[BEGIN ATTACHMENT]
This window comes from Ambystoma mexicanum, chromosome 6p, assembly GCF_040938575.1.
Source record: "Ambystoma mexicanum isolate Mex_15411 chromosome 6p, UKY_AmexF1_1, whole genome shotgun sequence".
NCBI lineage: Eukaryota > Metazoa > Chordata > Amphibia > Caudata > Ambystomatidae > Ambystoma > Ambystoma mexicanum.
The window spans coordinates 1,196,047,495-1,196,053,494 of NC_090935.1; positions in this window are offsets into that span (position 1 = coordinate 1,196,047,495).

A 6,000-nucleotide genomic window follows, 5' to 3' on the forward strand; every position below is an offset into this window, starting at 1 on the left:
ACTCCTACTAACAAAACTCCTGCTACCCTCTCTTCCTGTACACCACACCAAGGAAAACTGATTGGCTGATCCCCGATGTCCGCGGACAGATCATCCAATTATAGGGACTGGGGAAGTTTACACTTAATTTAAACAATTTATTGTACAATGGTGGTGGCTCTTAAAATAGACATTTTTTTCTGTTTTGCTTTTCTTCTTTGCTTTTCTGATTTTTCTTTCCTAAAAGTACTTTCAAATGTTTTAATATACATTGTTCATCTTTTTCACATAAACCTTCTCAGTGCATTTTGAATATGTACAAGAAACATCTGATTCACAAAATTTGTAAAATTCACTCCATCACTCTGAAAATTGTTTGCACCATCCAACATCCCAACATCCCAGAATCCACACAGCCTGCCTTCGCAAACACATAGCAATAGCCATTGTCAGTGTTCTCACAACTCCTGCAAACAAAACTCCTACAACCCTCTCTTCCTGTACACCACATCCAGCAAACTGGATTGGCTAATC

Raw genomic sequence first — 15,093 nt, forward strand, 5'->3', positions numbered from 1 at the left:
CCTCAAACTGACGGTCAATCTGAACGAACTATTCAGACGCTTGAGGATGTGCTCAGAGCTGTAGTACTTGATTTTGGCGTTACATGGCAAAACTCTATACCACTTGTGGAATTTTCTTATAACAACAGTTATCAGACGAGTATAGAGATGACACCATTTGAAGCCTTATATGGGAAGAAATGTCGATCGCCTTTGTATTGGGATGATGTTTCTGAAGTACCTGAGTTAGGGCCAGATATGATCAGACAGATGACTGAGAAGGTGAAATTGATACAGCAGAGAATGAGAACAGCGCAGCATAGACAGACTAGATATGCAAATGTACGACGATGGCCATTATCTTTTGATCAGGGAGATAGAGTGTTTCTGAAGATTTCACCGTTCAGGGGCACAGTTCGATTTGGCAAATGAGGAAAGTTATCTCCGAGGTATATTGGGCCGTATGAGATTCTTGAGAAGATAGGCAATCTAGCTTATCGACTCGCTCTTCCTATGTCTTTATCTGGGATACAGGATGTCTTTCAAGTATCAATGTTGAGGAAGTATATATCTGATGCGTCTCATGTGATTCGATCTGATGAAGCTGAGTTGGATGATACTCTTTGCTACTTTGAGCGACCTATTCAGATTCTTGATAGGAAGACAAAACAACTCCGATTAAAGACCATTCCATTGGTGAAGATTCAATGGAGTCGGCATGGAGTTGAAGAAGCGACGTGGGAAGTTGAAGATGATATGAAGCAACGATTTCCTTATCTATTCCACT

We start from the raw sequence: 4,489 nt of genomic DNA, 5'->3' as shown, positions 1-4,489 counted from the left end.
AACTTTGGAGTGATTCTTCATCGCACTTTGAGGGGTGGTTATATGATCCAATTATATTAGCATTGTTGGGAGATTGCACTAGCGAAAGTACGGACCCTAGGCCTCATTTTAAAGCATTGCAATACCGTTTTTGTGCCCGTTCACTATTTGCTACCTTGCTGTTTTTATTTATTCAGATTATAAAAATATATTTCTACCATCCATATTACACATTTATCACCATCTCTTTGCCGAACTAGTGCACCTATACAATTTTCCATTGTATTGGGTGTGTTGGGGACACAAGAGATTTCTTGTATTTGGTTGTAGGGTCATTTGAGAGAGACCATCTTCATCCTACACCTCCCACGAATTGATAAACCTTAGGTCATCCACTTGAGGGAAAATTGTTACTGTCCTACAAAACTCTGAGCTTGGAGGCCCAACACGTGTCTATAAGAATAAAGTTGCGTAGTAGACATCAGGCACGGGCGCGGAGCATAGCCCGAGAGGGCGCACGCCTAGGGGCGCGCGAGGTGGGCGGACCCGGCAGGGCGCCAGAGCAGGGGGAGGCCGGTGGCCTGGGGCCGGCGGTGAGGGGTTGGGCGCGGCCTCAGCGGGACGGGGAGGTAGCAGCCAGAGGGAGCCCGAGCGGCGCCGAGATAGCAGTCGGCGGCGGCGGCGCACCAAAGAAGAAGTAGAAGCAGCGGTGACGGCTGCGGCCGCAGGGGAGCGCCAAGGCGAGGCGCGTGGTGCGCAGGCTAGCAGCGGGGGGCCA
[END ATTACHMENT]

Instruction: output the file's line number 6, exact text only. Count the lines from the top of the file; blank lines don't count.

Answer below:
ACTCCTACTAACAAAACTCCTGCTACCCTCTCTTCCTGTACACCACACCAAGGAAAACTGATTGGCTGATCCCCGATGTCCGCGGACAGATCATCCAATTATAGGGACTGGGGAAGTTTACACTTAATTTAAACAATTTATTGTACAATGGTGGTGGCTCTTAAAATAGACATTTTTTTCTGTTTTGCTTTTCTTCTTTGCTTTTCTGATTTTTCTTTCCTAAAAGTACTTTCAAATGTTTTAATATACATTGTTCATCTTTTTCACATAAACCTTCTCAGTGCATTTTGAATATGTACAAGAAACATCTGATTCACAAAATTTGTAAAATTCACTCCATCACTCTGAAAATTGTTTGCACCATCCAACATCCCAACATCCCAGAATCCACACAGCCTGCCTTCGCAAACACATAGCAATAGCCATTGTCAGTGTTCTCACAACTCCTGCAAACAAAACTCCTACAACCCTCTCTTCCTGTACACCACATCCAGCAAACTGGATTGGCTAATC